We danced with young girls. We danced with teenagers. We danced with babies. We danced with women. We danced with men. We (Erin and I) didn’t dance very well to the choreography, but most importantly, we all danced together.


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So long Korea, farewell

Less than 24 minutes until we leave Seoul for the ferry port in Incheon, where an under-sized bunk bed will be my sleeping arrangements for the night. Seventeen hours on the Yellow Sea until reaching the shores of Qingdao.

I’m leaving Korea. Again. And I’m not coming back. Maybe. I’ve said that three times before.

This wacky place has become my most-lived home in my adult years. This place I love to love and love to hate. This place where I’ve celebrated my 24, 26, 27, 29 and 30th birthdays.

What I will miss the most:

Friends who have become real-life best friends
Doenjang jiggae
Un-pushing elevator button numbers
Constant praise of my language skills after only saying “thank you.”
Korean snacks
My students
Haeundae in the spring/fall
Ordering buttons on restaurant tables
Orange plastic bags at Lotte Giants games
Innisfree (and all their glorious nail polish choices)
Seomyeon underground
Jaws Pops
Not thinking about rent
Feeling famous
And you know who

What I will miss the least:
Chaotic escalators
Public spitting
Public puking
The pushing, oh the pushing
Cutting in lines
Haeundae in the summer
Stares when I’m not in the mood
Constantly saying goodbye to friends

That’s all I can think of for now.

I leave in 7 minutes.

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The countdown starts

Tomorrow I say goodbye to balloon art, hotel class, bank class, airplane class, swimming pool, dodge ball, newspaper fashion show…

Tomorrow is the last day of the easiest job of my life.

Five days until I leave Seoul.

Sixteen days until I leave Korea.

Seventeen days until I dock on the shore of Qingdao.

Twenty eight days until I slip on a track suit and settle for vodka and potatoes as my daily  nutrition intake.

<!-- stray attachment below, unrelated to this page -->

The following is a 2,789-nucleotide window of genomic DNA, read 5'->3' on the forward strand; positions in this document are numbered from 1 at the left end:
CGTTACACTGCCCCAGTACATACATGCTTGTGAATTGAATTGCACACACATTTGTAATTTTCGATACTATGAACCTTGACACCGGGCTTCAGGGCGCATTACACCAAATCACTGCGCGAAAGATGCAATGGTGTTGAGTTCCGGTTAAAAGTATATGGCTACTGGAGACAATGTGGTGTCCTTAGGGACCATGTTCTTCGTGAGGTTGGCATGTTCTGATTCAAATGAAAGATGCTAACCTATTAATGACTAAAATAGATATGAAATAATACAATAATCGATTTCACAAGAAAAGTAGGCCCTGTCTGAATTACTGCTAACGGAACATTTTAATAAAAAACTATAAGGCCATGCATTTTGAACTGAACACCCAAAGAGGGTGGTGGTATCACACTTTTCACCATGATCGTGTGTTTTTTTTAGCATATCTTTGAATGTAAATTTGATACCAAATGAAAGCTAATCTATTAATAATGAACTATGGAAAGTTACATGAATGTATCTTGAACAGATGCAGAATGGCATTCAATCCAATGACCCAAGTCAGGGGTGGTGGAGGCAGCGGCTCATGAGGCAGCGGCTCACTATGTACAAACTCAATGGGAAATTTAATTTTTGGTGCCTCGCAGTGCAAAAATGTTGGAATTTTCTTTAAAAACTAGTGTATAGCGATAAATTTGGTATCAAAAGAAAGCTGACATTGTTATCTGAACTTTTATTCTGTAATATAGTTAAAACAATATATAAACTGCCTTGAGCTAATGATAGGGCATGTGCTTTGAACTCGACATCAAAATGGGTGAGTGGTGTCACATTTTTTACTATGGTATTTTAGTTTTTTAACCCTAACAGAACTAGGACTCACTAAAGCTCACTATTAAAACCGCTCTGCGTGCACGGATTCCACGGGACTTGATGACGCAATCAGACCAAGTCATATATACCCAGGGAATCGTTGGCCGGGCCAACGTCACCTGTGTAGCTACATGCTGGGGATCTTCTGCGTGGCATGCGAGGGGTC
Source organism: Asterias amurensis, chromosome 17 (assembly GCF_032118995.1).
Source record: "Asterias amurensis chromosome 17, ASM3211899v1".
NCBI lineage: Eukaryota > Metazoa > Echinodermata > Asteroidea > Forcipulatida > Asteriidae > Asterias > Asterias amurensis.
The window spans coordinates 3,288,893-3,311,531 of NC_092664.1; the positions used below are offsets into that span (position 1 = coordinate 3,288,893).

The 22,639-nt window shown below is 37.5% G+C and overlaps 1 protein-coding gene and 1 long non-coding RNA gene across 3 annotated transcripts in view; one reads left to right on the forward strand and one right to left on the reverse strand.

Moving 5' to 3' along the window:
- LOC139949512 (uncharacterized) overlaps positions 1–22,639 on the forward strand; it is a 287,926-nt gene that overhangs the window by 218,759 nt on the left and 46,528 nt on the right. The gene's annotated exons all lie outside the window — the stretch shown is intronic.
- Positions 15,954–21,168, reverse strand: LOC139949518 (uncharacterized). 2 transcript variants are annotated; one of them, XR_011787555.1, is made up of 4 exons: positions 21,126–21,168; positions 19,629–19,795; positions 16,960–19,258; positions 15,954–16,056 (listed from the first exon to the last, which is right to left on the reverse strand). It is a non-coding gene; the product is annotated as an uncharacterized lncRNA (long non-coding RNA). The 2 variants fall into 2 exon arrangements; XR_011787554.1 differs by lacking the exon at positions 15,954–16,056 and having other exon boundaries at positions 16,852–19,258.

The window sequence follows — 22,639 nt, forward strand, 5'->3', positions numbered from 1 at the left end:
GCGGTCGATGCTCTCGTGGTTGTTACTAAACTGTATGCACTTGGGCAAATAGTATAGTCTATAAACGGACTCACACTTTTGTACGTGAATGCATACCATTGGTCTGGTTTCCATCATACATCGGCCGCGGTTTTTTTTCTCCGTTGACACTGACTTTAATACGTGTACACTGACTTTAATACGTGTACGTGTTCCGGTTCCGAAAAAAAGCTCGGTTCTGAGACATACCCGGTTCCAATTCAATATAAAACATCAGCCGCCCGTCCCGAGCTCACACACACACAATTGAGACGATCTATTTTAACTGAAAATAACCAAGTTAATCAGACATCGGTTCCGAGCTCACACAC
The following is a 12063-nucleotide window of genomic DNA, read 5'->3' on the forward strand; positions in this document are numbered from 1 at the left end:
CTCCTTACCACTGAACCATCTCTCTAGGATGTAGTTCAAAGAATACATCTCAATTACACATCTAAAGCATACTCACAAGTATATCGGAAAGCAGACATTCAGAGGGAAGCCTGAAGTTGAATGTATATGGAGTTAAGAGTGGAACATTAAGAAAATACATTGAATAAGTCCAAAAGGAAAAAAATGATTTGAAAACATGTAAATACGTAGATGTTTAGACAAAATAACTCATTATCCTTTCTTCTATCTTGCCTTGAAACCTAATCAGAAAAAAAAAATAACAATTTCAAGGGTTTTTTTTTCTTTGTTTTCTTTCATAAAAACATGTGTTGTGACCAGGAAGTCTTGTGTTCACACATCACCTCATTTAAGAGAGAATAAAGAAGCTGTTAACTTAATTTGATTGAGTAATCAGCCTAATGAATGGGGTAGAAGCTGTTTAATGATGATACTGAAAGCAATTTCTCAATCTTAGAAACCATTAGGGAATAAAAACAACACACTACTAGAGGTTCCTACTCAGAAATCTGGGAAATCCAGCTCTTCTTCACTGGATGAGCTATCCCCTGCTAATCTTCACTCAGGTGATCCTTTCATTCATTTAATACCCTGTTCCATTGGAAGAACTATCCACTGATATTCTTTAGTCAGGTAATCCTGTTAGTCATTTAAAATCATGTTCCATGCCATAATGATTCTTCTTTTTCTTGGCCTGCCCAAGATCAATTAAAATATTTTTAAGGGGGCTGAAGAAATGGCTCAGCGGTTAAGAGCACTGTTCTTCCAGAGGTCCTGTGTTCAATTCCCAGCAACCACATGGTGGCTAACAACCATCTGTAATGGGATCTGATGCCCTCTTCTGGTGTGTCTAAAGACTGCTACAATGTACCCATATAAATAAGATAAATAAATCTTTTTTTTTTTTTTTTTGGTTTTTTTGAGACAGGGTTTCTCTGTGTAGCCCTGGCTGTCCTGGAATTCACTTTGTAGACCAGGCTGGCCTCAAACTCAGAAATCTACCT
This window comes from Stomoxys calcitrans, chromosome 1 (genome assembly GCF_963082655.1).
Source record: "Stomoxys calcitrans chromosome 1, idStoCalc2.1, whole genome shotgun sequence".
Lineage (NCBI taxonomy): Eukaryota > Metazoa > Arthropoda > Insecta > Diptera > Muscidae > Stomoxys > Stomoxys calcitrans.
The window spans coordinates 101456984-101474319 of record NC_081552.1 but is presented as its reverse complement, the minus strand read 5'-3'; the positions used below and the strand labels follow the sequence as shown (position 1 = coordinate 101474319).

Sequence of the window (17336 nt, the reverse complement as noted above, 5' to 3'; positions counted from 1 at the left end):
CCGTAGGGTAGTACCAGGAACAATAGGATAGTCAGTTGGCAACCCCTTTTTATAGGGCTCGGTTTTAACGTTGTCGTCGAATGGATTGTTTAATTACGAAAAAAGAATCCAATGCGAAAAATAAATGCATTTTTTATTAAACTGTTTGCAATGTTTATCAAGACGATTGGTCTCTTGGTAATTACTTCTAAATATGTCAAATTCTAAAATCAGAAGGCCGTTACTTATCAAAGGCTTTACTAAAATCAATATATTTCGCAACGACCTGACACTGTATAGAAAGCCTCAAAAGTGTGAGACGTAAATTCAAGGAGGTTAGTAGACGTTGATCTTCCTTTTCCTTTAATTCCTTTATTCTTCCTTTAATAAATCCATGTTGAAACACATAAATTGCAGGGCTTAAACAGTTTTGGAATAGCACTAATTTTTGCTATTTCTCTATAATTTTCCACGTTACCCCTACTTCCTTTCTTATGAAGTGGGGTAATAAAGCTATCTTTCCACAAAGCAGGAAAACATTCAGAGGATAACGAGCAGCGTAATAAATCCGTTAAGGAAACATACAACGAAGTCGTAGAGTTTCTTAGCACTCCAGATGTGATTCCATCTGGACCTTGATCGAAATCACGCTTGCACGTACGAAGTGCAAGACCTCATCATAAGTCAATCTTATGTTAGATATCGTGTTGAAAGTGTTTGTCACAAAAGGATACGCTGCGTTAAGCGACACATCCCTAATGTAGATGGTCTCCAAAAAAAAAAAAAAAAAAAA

But first, my top three fav’s from Post Office class:

1. How’s it going? I’m having an amazing time at SEV. It’s very very very very very amazing. Teacher very very very very very pretty. Teacher very very very very very kind. I have met a new friend. His name is Alex.

2. How’s it going? I having a fun… But don’t say ㅠ ㅠ So you Pretty Girls (me ugly). Many class. Nicki Teacher vest pretty girls!! So start many!

3. Hi Teacher! My name is Hawall. I like you becuse your kind and pretty.. another teacher too, but, you are best! you are good. Are you know my freand? My freand name is Dana. She is older sister, but good and kind. I think SEV (here) is Dana and you is best. My favorite class so far is post office class. I love you ~~ <3


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Back on the saddle

Just over three months of my blogging hiatus, I’m back.

Back on the last day of my life to wear contact lenses.
Tomorrow begins one week of glasses only (minus the 8 hours of “teaching” swimming I’ll be doing this week), as one week from tomorrow at this time, my eyes will be freshly lasiked.

With the photo challenge finished, I took a deep breath away from blogging (a very deep breath) and it’s been nice. The stress of daily updates was far too much, particularly on a very mundane day of teaching the kindy’s and then frantically searching my apartment (again!) for something to shoot.

Now that pressure of a 365 photo challenge is over, the travel phase of the blog is soon to begin.

But first, a recap.

Over the last three months, I:

saw the sunrise at Angkor Wat
turned 30
learned new moves in a Nepalese dance-off
saw the live production of Wicked (which was still wicked even from the last row)
said goodbye to my favorite kindergarteners in Busan
went “sailing” and slept in the best shipyards Korea has to offer (just like Halong Bay)
moved to a new city (Seoul) to work at a month-long summer camp which ends in 6 days
have eaten cottage cheese. More than once (for those in the west, this sounds weird. For those in Asia, you know what I’m talkin’ about)
finally went to Cave Bar, but to my chagrin was a total disappointment
entered our BusanHaps video into a tourism contest (hopefully find out results soon)
got visas in my passport for Mother Russia and Father China